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We have already had evidence of the work being done by the banks and building societies with regard to the scheme. I hope therefore that the noble Baroness, who tabled this as a probing amendment, will feel that she has a satisfactory enough answer to be able to withdraw it.

2.30 pm

Baroness Noakes: I did say that it was a probing amendment. I thank the noble Lord, Lord Newby, for his support. He hit the nail on the head in asking why, if the banks and building societies say that they are going to do this, we cannot have it in legislation. The Government did not want to place demands on the institutions, but that is approaching the issue from the wrong end. This is about protecting the interests of the individual account holders. As the banks and building societies say that writing to those holding accounts is something they would do routinely, it seems to me perfectly reasonable to say that that should form part of the definition.

The British Bankers’ Association and the Building Societies Association have said that they will do this, but, as the Minister said, it is entirely voluntary, as is compliance with the code. As far as I am aware, there are no penalties for non-compliance with the Banking Code, because it exists in the realm of voluntary activity.

The Minister said that writing would only aid fraudsters. That is a rather sweeping assertion because it makes certain assumptions about why people may not have responded to letters. I am not convinced that it is a sufficient answer, although clearly there is a risk to banks and building societies being required to do what they say they are going to do to ensure that account holders are informed about their account and the effect of the Act. People do not want to get into reclaim situations: they want to know that their accounts continue to exist. I do not regard the Minister’s response as satisfactory. However, as this and a number of other amendments are probing, I will withdraw them today and will consider whether, in the light of other answers I receive, the Bill overall is satisfactory in this regard. I beg leave to withdraw the amendment.

Amendment, by leave, withdrawn.

Lord Monson moved Amendment No. 37:

The noble Lord said: The purpose of the amendment is to provide an extra layer of protection for those individuals who chose to salt away a few hundred pounds in a bank or building society for a distant rainy day—a rainy day which may never come. It would appear that many, if not most, of the amendments to Clause 10 have the same purpose.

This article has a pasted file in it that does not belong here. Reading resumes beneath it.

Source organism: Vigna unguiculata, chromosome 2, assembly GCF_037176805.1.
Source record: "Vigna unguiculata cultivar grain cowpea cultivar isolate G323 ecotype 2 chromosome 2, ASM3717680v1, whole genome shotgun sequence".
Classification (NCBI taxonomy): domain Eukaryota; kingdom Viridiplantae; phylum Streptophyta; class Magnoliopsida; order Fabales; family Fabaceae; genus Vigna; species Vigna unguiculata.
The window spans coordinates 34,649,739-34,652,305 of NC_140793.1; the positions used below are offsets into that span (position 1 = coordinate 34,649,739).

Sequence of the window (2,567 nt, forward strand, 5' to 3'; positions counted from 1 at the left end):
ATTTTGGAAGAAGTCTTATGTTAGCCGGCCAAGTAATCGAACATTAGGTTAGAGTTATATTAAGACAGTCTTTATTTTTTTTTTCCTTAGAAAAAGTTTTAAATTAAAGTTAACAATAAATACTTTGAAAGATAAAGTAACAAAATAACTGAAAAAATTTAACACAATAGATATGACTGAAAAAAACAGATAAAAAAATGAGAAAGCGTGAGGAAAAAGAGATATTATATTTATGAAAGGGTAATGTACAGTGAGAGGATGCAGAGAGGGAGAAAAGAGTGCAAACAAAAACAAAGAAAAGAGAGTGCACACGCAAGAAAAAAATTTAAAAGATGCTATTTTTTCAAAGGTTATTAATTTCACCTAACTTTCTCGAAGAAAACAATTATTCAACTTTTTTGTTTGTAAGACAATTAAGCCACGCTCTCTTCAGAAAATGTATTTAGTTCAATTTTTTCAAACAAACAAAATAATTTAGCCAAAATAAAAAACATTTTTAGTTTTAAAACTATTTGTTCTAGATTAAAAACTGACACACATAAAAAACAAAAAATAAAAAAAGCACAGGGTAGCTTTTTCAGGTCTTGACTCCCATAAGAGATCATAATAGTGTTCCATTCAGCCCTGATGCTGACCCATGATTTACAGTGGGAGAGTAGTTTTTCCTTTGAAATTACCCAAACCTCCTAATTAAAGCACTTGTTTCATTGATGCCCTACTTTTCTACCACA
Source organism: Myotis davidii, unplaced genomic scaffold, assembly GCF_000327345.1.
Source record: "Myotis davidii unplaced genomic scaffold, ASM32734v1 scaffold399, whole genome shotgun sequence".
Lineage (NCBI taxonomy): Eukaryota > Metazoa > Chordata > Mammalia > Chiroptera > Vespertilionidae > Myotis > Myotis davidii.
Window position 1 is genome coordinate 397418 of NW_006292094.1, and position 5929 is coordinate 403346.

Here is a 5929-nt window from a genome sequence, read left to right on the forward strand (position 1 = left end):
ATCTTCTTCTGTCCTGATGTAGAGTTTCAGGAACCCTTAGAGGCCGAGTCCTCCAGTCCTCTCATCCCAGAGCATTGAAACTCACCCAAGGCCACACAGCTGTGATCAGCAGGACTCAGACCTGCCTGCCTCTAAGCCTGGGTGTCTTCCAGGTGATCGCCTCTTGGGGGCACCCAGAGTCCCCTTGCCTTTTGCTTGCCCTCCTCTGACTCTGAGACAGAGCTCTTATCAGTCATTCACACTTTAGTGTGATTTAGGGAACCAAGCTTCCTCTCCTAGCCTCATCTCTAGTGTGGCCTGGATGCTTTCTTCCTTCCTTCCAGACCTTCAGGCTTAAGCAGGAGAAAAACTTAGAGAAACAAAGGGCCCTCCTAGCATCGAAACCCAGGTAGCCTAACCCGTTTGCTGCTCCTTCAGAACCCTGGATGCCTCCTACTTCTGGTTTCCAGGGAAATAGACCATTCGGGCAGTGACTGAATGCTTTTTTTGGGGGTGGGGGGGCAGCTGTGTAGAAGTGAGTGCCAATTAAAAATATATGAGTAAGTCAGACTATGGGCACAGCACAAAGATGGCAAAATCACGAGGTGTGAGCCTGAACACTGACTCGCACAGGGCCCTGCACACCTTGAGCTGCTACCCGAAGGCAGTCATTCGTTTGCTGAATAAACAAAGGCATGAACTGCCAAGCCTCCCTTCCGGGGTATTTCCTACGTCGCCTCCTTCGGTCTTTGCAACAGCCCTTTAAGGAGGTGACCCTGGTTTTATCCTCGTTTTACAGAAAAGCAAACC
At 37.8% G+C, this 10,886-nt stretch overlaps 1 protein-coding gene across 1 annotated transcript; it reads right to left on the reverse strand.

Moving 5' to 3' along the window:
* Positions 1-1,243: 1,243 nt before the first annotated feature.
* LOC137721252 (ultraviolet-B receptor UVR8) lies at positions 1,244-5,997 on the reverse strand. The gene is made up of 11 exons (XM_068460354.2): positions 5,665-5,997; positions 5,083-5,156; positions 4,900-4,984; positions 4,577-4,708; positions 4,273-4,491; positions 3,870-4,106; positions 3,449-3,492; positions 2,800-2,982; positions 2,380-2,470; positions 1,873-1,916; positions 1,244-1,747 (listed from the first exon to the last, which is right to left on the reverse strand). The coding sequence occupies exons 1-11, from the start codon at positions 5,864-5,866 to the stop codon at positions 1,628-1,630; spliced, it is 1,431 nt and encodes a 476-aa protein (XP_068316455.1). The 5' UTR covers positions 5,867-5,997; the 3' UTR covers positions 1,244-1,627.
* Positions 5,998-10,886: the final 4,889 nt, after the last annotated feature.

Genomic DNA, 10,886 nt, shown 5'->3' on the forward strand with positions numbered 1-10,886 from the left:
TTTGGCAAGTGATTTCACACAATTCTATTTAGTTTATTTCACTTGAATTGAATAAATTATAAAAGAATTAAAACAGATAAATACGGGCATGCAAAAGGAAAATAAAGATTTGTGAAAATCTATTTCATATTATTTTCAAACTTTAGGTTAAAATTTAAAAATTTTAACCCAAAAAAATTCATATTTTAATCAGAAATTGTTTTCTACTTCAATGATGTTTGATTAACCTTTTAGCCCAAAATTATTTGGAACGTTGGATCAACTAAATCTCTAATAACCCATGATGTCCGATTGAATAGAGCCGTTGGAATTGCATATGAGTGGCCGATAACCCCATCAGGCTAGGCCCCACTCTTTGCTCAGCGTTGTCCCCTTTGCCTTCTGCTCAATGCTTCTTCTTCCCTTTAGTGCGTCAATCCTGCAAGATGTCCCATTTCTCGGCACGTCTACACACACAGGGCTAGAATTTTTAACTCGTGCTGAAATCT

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As the Bill stands, an account can only remain non-dormant provided that the account holder notifies the bank or building society that he does not wish to be contacted by it for any reason in future. That seems to be a quite unreasonable restriction. Surely any normal or sensible individual would wish to check periodically that the account is still in existence and to know what bank charges, if any, have been levied and interest earned. The amendment is designed to allow for that.

However, it seems to me that government Amendment No. 42 might well achieve exactly the same purpose rather more neatly and comprehensively. If that is indeed the case, I shall happily withdraw the amendment. I beg to move.

Baroness Noakes: The noble Lord, Lord Monson, has raised an important point. A person may well instruct a bank not to communicate with him, or to send him only statements. Those of us on the receiving end of all kinds of unwanted communications from our banks and other financial institutions with which we have had dealings, trying to sell us all kinds of financial services which we do not want, would sympathise with that position.

The only question I have for the noble Lord, Lord Monson, is: why is the drafting confined to statements being on a six-monthly or yearly basis? Statements come out with all kinds of frequency, and to state that these should be sent six-monthly or yearly is perhaps a little too restrictive. Apart from that, we support the amendment.

Lord Davies of Oldham: Clause 10 sets out the minimum conditions that an account must meet to be regarded as dormant. No-mail accounts and fixed-term accounts which have not reached their maturity date are excluded from the definition. That is because the aim is to cover accounts that are genuinely dormant. It is difficult to know whether in those two instances customers have forgotten about their accounts or not.

Amendment No. 37 would exclude accounts where, on request, the only post the account holders received from their bank or building society were yearly or half-yearly statements. It would seem, therefore, that he is content for the bank or building society to contact account holders. If that is the case, unlike no-mail accounts, which are excluded, institutions would be able to use their usual processes to contact the account holder to establish dormancy. Therefore, the amendment is unnecessary.